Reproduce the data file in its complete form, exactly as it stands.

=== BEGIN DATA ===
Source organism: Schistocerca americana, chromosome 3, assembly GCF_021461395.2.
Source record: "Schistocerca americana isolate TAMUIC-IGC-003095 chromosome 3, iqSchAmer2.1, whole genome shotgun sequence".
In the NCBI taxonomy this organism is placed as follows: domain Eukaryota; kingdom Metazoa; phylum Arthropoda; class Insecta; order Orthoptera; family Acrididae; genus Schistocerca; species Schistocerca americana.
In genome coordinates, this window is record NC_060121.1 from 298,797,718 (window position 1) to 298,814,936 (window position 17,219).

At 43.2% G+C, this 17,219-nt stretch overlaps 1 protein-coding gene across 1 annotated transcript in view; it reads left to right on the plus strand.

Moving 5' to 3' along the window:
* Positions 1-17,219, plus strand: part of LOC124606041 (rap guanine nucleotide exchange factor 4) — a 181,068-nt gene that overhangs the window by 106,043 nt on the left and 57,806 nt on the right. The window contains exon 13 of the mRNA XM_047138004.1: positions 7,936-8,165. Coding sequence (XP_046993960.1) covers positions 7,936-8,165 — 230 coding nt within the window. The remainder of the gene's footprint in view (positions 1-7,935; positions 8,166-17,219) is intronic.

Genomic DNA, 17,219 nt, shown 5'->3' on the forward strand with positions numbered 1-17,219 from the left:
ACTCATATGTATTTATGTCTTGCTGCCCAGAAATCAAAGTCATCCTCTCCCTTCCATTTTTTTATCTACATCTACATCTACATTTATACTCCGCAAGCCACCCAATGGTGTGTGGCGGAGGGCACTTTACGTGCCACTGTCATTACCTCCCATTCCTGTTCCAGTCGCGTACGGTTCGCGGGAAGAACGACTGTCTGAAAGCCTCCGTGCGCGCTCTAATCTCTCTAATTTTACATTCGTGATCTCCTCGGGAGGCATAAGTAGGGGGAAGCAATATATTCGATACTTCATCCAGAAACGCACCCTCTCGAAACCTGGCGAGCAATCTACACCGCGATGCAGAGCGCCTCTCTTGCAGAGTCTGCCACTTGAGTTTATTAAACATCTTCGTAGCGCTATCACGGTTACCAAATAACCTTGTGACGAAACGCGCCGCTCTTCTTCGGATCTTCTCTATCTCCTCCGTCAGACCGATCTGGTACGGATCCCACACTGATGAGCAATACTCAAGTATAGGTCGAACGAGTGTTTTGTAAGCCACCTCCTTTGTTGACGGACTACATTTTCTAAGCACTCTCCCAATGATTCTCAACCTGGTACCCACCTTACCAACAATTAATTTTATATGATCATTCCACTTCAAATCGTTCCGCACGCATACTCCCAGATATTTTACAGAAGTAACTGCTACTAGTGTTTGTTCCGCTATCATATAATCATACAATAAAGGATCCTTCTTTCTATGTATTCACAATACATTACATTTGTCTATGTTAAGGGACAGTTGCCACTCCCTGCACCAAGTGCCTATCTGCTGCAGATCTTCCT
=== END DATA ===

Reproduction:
Source organism: Schistocerca americana, chromosome 3, assembly GCF_021461395.2.
Source record: "Schistocerca americana isolate TAMUIC-IGC-003095 chromosome 3, iqSchAmer2.1, whole genome shotgun sequence".
In the NCBI taxonomy this organism is placed as follows: domain Eukaryota; kingdom Metazoa; phylum Arthropoda; class Insecta; order Orthoptera; family Acrididae; genus Schistocerca; species Schistocerca americana.
In genome coordinates, this window is record NC_060121.1 from 298,797,718 (window position 1) to 298,814,936 (window position 17,219).

At 43.2% G+C, this 17,219-nt stretch overlaps 1 protein-coding gene across 1 annotated transcript in view; it reads left to right on the plus strand.

Moving 5' to 3' along the window:
* Positions 1-17,219, plus strand: part of LOC124606041 (rap guanine nucleotide exchange factor 4) — a 181,068-nt gene that overhangs the window by 106,043 nt on the left and 57,806 nt on the right. The window contains exon 13 of the mRNA XM_047138004.1: positions 7,936-8,165. Coding sequence (XP_046993960.1) covers positions 7,936-8,165 — 230 coding nt within the window. The remainder of the gene's footprint in view (positions 1-7,935; positions 8,166-17,219) is intronic.

Genomic DNA, 17,219 nt, shown 5'->3' on the forward strand with positions numbered 1-17,219 from the left:
ACTCATATGTATTTATGTCTTGCTGCCCAGAAATCAAAGTCATCCTCTCCCTTCCATTTTTTTATCTACATCTACATCTACATTTATACTCCGCAAGCCACCCAATGGTGTGTGGCGGAGGGCACTTTACGTGCCACTGTCATTACCTCCCATTCCTGTTCCAGTCGCGTACGGTTCGCGGGAAGAACGACTGTCTGAAAGCCTCCGTGCGCGCTCTAATCTCTCTAATTTTACATTCGTGATCTCCTCGGGAGGCATAAGTAGGGGGAAGCAATATATTCGATACTTCATCCAGAAACGCACCCTCTCGAAACCTGGCGAGCAATCTACACCGCGATGCAGAGCGCCTCTCTTGCAGAGTCTGCCACTTGAGTTTATTAAACATCTTCGTAGCGCTATCACGGTTACCAAATAACCTTGTGACGAAACGCGCCGCTCTTCTTCGGATCTTCTCTATCTCCTCCGTCAGACCGATCTGGTACGGATCCCACACTGATGAGCAATACTCAAGTATAGGTCGAACGAGTGTTTTGTAAGCCACCTCCTTTGTTGACGGACTACATTTTCTAAGCACTCTCCCAATGATTCTCAACCTGGTACCCACCTTACCAACAATTAATTTTATATGATCATTCCACTTCAAATCGTTCCGCACGCATACTCCCAGATATTTTACAGAAGTAACTGCTACTAGTGTTTGTTCCGCTATCATATAATCATACAATAAAGGATCCTTCTTTCTATGTATTCACAATACATTACATTTGTCTATGTTAAGGGACAGTTGCCACTCCCTGCACCAAGTGCCTATCTGCTGCAGATCTTCCT